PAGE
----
Emerging Oxfordshire company Implexa Dance present The Unhallowed Master, an unrelenting tale of oppression, told entirely through contemporary dance.

Date:  Saturday 3rd September, 7.30pm

Venue:  Arts at the Old Fire Station, 40 George Street, Oxford OX1 2AQ

Tickets:  £12, £10 (concs)

Buy Online > Or in person at our Shop (entrances via 40 George Street or Gloucester Green), or over the phone: 01865 263990
Box office hours: Tues – Sun, 11.30am – 5.30pm

Suitable for ages 16+

Find out more about Implexa Dance Company here or on Twitter @ImplexaDance

The Times dance critic Donald Hutera’s 4-day festival of contemporary dance concludes with an eclectic array of diverse and dynamic performances. The final evening showcases some of the highlights from previous nights of the four-day festival, yet also introduces new works for the audience to experience for the first time in this central Oxford venue.

The show on the mainstage of the Old Fire Station is preluded by informal installation Remember to Remember choreographed by Mara Vivas. As the audience enter the intimate space, they are encouraged by a written sign to “touch, watch, listen, write.” These instructions are somewhat ambiguous, yet the dancers’ (Vivas herself accompanied by My Johansson) perform with an openness that invites spectators to participate. (more…)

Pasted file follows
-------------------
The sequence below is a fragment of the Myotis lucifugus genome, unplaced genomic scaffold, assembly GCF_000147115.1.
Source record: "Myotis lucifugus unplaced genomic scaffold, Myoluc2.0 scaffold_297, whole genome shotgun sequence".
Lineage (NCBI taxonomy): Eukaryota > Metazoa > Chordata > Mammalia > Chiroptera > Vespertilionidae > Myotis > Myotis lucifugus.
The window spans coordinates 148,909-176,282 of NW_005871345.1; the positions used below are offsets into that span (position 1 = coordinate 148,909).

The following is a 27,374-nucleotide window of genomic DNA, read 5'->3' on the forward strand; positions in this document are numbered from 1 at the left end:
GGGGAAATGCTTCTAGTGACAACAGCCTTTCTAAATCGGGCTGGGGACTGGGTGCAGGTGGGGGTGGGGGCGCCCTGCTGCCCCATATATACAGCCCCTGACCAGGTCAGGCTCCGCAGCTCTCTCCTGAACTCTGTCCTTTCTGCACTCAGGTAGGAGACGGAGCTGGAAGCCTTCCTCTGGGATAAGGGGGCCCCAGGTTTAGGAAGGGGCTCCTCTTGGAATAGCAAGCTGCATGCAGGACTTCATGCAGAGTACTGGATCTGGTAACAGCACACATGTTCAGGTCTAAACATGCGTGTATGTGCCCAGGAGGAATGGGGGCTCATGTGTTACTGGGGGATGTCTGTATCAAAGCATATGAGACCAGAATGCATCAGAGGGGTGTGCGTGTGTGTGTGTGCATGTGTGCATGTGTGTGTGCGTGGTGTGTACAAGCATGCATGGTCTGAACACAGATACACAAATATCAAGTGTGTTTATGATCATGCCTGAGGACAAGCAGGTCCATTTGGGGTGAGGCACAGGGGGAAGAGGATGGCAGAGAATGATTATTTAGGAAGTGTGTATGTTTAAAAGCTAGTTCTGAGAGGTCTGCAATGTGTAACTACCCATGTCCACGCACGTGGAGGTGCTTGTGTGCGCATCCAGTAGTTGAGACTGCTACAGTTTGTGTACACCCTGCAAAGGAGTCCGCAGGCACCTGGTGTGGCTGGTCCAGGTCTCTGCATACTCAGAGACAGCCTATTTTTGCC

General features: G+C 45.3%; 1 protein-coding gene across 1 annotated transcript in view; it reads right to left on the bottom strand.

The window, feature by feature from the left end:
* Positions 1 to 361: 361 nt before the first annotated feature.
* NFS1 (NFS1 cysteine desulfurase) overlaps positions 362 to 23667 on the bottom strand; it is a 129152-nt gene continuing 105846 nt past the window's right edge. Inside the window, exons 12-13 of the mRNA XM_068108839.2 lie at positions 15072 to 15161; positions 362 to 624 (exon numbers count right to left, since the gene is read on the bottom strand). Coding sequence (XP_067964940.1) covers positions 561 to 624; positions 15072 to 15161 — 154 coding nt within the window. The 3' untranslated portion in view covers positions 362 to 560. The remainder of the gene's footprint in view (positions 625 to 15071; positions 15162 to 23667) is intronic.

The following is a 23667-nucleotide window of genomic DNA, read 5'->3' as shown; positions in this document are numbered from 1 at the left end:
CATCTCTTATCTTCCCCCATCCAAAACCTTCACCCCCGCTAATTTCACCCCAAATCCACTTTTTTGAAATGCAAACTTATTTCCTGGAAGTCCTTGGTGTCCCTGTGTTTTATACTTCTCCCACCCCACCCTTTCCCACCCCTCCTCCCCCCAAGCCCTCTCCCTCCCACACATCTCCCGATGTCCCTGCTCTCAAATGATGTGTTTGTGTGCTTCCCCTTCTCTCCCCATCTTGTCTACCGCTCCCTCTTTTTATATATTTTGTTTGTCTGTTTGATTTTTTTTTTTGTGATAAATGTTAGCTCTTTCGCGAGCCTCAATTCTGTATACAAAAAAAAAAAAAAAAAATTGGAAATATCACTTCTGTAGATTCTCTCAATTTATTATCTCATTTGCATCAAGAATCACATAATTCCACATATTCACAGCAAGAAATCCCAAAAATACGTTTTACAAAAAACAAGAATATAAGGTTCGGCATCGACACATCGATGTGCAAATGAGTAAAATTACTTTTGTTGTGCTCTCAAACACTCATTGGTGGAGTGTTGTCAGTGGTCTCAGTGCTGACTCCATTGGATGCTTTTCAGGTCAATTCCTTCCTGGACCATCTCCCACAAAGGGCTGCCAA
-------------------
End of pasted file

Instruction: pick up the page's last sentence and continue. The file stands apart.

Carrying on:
Women GOLive has continued to surprise, excite and entertain Oxford audiences with eclectic but well chosen performances of highly original work. The second and third nights of this four-night run included traditional and experimental South Asian dance from Arunima Kumar and Anuradha Chaturvedi, new contemporary dance works from visiting artist Salah El Brogy and Welsh company Ffin Dance (who bravely gave new takes on iconic music), a fresh work from Hanna Wroblewski, Mara Vivas’ and My Johansson’s interactive performance installation, and humour from Sarah Kent and Aliki Mbakoyianni. A terrific line-up. (more…)

Another exploratory, innovative and exciting programme of original dance work has just been presented at Oxford’s Old Fire Station Theatre under the aegis of Donald Hutera. Hutera’s remarkable ability to gather together able but neglected choreographic skills and to present them in a continually-changing four-day programme has already been demonstrated at the nearby Burton Taylor Studio. On this latest occasion, however, despite there being no diminution in the range of remarkably distinctive approaches on offer, the overall impact was far more cohesive.

For this three elements seem primarily responsible. The first is the universality of the myth and legend on which much of the work draws; the second is the power – on a bare stage – of the overall visual impact of each of these pieces, and the third is the extraordinary range of emotional intensity evoked by the quality of these performances – drawing chuckles and tears and the long silence of chastened realisation that precedes the best appreciative applause. (more…)